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Yellowstone Geyser Report for January: Longer days make winter viewing more productive

Old Faithful Geyser erupts on the morning of Dec. 19 as seen from the National Park Service webcam.

The geysers and other thermal features of Yellowstone National Park make up a vast, complex and dynamic collection of constantly changing natural wonders. A wide range of amateur hobbyists and professional geologists and hydrologists regularly track the activities and changes in Yellowstone’s thermal features and post their findings at various sites online. Here’s a look at thermal activity in December 2012 and January 2013. Continue Reading →

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Yellowstone Geyser Report for October: Great Fountain Goes Wild

Great Fountain Geyser in eruption 28 Oct 2012

The geysers and other thermal features of Yellowstone National Park make up a vast, complex and dynamic collection of constantly changing natural wonders. A wide range of amateur hobbyists and professional geologists and hydrologists regularly track the activities and changes in Yellowstone’s thermal features and post their findings at various sites online. Here's a look at October's thermal activity. October saw quite a few interesting changes, and based on reports, would have been a great time to head to Yellowstone to see things in person. The first snowfall of the season came to Yellowstone and closed some of the entrances in October. Continue Reading →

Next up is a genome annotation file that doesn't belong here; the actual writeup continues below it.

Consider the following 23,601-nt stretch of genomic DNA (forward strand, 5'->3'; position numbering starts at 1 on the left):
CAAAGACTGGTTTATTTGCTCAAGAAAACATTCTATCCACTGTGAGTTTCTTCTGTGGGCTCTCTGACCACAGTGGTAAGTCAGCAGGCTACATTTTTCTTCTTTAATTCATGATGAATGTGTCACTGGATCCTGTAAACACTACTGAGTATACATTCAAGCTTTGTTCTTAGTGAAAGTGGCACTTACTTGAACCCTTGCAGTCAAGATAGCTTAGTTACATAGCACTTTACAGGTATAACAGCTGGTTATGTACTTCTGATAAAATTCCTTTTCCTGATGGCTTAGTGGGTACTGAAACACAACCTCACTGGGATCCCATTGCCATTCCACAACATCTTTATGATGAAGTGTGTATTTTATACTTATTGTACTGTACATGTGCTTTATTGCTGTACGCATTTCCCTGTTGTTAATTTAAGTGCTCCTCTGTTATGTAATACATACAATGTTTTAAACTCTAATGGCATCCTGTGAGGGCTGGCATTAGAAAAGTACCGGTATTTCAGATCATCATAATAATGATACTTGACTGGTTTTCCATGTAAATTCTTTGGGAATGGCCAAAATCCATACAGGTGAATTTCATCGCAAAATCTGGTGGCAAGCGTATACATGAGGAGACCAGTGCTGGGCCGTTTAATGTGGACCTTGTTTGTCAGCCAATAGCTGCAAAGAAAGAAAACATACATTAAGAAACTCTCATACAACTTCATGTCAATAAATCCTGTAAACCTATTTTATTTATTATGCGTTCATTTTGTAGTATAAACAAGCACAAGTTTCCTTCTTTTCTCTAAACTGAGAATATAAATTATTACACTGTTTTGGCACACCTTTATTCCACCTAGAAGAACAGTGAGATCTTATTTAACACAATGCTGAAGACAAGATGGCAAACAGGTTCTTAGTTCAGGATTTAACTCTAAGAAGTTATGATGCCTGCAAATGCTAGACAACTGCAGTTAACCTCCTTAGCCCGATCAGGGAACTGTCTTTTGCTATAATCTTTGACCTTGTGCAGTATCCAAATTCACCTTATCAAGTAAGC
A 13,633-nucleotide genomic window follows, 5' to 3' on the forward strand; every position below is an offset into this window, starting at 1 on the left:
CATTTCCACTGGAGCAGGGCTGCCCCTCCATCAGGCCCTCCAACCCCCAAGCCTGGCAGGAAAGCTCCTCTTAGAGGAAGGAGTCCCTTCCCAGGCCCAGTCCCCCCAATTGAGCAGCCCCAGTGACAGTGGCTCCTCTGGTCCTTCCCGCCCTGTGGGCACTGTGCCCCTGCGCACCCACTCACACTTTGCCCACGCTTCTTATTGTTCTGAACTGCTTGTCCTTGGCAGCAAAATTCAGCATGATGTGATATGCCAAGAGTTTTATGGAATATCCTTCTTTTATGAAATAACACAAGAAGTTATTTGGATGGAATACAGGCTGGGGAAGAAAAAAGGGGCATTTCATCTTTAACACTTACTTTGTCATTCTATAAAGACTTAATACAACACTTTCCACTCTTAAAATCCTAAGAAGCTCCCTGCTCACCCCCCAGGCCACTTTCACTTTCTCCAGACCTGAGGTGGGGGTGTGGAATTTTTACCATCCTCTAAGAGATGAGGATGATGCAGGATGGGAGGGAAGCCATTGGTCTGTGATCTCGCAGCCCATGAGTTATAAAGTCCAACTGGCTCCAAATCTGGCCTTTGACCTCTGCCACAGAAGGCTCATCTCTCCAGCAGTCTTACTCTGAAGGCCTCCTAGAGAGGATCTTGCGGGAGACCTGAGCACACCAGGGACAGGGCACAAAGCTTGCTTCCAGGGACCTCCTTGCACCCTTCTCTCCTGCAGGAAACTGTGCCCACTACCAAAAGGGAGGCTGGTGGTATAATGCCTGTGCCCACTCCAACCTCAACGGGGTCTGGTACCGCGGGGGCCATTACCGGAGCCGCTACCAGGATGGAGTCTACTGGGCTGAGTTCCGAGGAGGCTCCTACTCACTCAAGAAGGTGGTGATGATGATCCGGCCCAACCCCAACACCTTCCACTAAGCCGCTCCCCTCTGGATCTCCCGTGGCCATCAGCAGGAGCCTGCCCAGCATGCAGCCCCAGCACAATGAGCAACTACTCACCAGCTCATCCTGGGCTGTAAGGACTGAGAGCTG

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Making use of ‘a million billion gallons of hot water’ in Yellowstone in 1872

A postcard by historic Yellowstone National Park photographer Frank Haynes shows Grotto Geyser as it appeared in approximately 1913. (click to enlarge)